Fairy Tales and Fat Jokes

December 15, 2010 at 1:42 am 2 comments

Ringer and Angle

I promise, this blog isn’t going to turn into HatredForAnyoneWhoEverCalledAnyoneFatInPrint.com. But I couldn’t let Alastair Macaulay’s sour take on the New York City Ballet’s current Sugar Plum Fairy pass without opening it up for discussion.

A little background: Macaulay, a ballet critic for The New York Times, reviewed City Ballet’s current production of The Nutcracker at the end of last month. He liked it, but pointed out that Sugar Plum Fairy Jennifer Ringer “looked as if she’d eaten one sugar plum too many.” The body critique extended to Jared Angle, who dances the part of the Cavalier; Macaulay wrote, Angle “seems to have been sampling half the Sweet realm.”

When readers wrote in to complain, Macaulay penned another piece defending his position. Ballet is all about bodies, he argued. If you can’t handle the scrutiny, toss your toeshoes in the trash for good.

Then, Ringer appeared on Today on Monday, talking about the controversy. The ballerina, who has previously discussed her history of anorexia and compulsive eating, handled questions gracefully.

“As a dancer, I do put myself out there to be criticized, and my body is part of my art form. At the same time, I’m not overweight. I do have, I guess, a more womanly body type than the stereotypical ballerina. But that’s one of the wonderful things about, actually, the New York City Ballet is we have every body type you can imagine. We have tall, we have petite, we have athletic, we have womanly, we have waiflike. I mean, we have every body type out there, and they can all dance like crazy, they’re all gorgeous. And I think dance should be more of a celebration of that, of seeing these beautiful women with these different bodies all dancing to this gorgeous music, and that’s what should be celebrated.”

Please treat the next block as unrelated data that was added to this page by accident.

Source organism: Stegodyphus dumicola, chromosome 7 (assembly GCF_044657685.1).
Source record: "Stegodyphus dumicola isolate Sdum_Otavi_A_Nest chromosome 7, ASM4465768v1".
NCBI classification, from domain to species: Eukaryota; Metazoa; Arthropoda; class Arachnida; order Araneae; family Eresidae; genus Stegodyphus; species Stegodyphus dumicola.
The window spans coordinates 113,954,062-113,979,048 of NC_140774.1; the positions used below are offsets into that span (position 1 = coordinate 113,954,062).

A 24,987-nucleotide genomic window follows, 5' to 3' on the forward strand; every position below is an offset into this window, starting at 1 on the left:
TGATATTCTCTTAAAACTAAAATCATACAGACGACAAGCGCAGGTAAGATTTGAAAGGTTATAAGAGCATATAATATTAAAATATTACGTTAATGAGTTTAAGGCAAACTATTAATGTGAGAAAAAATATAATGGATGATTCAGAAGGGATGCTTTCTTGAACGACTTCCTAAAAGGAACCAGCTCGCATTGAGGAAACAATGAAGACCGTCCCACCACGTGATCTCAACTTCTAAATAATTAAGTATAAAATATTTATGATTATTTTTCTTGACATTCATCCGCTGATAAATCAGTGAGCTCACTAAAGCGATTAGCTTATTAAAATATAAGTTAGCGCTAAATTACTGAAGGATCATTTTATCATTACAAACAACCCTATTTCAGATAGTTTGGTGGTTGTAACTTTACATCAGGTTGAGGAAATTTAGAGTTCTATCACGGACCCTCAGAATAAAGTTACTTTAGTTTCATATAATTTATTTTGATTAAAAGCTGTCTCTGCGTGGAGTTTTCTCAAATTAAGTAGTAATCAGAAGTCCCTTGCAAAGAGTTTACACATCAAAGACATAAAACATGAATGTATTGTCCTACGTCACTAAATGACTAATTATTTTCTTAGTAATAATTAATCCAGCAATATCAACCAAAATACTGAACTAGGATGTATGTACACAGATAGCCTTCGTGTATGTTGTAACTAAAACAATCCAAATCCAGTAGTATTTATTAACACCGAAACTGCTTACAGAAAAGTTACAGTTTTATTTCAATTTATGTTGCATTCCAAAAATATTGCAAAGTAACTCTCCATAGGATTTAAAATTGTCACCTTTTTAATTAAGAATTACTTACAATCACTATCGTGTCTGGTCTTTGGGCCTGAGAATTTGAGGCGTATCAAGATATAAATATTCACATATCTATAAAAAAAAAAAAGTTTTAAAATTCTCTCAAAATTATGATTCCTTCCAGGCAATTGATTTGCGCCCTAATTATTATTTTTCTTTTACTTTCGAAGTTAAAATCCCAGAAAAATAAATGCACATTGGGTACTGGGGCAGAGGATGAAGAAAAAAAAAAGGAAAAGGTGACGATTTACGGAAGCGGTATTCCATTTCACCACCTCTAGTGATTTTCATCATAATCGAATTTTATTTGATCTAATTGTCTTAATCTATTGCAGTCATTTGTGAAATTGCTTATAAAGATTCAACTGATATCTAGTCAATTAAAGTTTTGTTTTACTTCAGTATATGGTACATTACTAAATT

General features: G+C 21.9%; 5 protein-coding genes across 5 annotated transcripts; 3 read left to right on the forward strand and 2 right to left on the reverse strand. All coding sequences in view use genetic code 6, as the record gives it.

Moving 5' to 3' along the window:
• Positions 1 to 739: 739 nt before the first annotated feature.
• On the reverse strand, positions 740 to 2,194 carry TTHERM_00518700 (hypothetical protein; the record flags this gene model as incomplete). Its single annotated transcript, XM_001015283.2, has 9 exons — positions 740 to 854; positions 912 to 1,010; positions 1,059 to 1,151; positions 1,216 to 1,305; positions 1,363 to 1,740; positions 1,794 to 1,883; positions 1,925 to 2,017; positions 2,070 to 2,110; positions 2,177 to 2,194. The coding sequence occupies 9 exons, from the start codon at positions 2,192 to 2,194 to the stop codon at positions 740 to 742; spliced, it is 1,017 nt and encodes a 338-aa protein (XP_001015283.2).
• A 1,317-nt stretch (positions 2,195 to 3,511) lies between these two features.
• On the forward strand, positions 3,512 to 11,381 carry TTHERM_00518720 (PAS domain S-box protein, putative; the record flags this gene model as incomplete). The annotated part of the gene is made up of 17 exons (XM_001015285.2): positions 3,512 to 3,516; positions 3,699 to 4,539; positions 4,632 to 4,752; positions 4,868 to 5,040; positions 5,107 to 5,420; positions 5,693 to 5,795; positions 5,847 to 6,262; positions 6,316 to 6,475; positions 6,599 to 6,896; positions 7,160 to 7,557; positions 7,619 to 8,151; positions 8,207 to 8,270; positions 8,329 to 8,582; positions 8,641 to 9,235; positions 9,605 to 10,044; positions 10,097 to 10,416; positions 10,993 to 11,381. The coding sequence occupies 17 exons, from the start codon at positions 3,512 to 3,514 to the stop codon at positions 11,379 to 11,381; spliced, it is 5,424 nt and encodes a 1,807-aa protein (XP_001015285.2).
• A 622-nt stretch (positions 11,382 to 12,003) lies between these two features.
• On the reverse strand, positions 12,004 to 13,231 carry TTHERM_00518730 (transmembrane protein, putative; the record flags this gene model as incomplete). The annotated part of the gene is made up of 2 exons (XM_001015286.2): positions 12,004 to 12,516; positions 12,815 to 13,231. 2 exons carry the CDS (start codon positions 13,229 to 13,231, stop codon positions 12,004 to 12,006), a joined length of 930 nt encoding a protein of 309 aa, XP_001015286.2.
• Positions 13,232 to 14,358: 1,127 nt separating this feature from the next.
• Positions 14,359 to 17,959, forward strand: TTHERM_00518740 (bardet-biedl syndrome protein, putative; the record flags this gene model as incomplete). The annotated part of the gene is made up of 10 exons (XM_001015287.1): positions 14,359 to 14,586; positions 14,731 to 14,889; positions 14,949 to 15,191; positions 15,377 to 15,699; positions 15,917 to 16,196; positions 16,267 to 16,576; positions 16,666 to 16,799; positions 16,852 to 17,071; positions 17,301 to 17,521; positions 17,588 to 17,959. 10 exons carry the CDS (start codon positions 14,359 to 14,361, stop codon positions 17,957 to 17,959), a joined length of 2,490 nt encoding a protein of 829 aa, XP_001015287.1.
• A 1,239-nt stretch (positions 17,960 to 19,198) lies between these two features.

She added that she doesn’t want an apology from Macaulay. I’d add that she shouldn’t get one; what he said, though silly, is well within his realm. Critics often write things artists don’t like, and then everyone moves on.

But I’m interested in hearing what you out there in Haul nation have to say on the matter. I’m probably a little biased. As a “bigger” group fitness instructor, I have often run into people who can’t believe that I have the physical ability to lead a class in a challenging workout. Then we spend a sweaty hour together, and minds are changed. Given my experience, it took very little time for me to wholeheartedly jete onto Team Ringer. And I’m also wondering why no one’s up in arms about the comments made about Angle, a question Macaulay also raises in his rebuttal. Is it because Angle’s a dude? Do weight cracks not matter, or are they more easily dismissed, when they’re made about men? I’m all over the place, faithful Haulers. Leave comments and give me some guidance. What say you?

What do you think?

Entry filed under: Reasons Why. Tags: , , , , , , , , , .

Fuel Yourself: Carrot and parsnip latkes Making my pointe

2 Comments Add your own

  • 1. Isaac  |  December 15, 2010 at 12:38 pm

    Kim,

    I had seen this yesterday and I’m glad someone with a strong interest in fitness such as yourself has weighed in. I hardly am one to comment on the ballet but as a human being Ringer is FAR from having eaten one to many sugar plums. For the writer to suggest she had is ridiculous, irresponsible and (i can’t decide whether most or least importantly) just incorrect.

    You question why folks aren’t worried about his comment about the male are pretty simple to answer. When already thin male models are airbrushed to lose half their body weight and when 7/8 of the people with eating disorders are men not women we’ll worry about the guy.

    Reply
  • 2. Karen  |  December 15, 2010 at 1:25 pm

    I checked to see if the domain, HatredForAnyoneWhoEverCalledAnyoneFatInPrint.com., is available. It is! Seriously, Kim, I love your site. You are as fabulous as ever.

    Reply

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